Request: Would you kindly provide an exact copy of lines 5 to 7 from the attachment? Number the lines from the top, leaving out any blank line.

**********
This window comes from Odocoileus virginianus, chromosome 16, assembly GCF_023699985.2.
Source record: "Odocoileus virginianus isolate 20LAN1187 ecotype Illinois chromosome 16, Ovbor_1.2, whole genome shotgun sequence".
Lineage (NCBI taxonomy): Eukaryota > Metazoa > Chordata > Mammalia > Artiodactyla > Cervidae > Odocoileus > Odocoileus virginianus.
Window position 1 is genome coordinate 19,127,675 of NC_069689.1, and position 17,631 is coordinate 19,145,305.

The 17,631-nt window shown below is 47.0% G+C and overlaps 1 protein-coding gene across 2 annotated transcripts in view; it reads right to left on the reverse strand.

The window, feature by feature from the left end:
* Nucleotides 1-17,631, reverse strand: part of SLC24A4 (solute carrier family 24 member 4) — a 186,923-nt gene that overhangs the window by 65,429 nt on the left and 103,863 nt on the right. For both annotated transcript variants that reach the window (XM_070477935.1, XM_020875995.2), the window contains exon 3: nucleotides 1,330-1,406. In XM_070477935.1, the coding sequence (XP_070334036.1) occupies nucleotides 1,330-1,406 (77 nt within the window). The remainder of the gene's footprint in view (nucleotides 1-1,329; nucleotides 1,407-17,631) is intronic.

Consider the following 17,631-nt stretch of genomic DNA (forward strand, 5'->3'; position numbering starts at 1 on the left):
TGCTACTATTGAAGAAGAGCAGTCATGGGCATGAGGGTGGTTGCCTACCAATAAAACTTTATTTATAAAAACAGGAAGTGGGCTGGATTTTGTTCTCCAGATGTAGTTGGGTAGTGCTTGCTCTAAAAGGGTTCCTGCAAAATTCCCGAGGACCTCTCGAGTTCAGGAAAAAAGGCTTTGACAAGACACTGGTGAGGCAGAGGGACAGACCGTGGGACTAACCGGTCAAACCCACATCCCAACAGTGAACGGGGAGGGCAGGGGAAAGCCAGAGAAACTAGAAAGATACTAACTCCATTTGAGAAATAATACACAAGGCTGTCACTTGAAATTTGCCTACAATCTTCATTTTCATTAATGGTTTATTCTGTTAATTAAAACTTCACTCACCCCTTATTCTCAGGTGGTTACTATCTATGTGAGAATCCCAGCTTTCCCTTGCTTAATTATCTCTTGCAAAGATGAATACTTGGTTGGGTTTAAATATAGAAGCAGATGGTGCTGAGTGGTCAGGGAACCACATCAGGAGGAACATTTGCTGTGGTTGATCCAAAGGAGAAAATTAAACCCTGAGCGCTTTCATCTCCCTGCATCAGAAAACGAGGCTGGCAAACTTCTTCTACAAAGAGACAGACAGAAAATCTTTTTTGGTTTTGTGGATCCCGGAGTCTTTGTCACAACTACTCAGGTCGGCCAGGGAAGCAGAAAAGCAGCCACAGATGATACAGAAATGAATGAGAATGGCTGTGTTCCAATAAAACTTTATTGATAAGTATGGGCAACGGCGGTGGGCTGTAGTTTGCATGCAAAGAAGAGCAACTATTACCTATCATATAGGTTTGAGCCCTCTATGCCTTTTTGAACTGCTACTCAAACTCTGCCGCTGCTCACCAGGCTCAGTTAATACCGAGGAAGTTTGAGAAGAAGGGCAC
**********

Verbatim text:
The 17,631-nt window shown below is 47.0% G+C and overlaps 1 protein-coding gene across 2 annotated transcripts in view; it reads right to left on the reverse strand.

The window, feature by feature from the left end:
* Nucleotides 1-17,631, reverse strand: part of SLC24A4 (solute carrier family 24 member 4) — a 186,923-nt gene that overhangs the window by 65,429 nt on the left and 103,863 nt on the right. For both annotated transcript variants that reach the window (XM_070477935.1, XM_020875995.2), the window contains exon 3: nucleotides 1,330-1,406. In XM_070477935.1, the coding sequence (XP_070334036.1) occupies nucleotides 1,330-1,406 (77 nt within the window). The remainder of the gene's footprint in view (nucleotides 1-1,329; nucleotides 1,407-17,631) is intronic.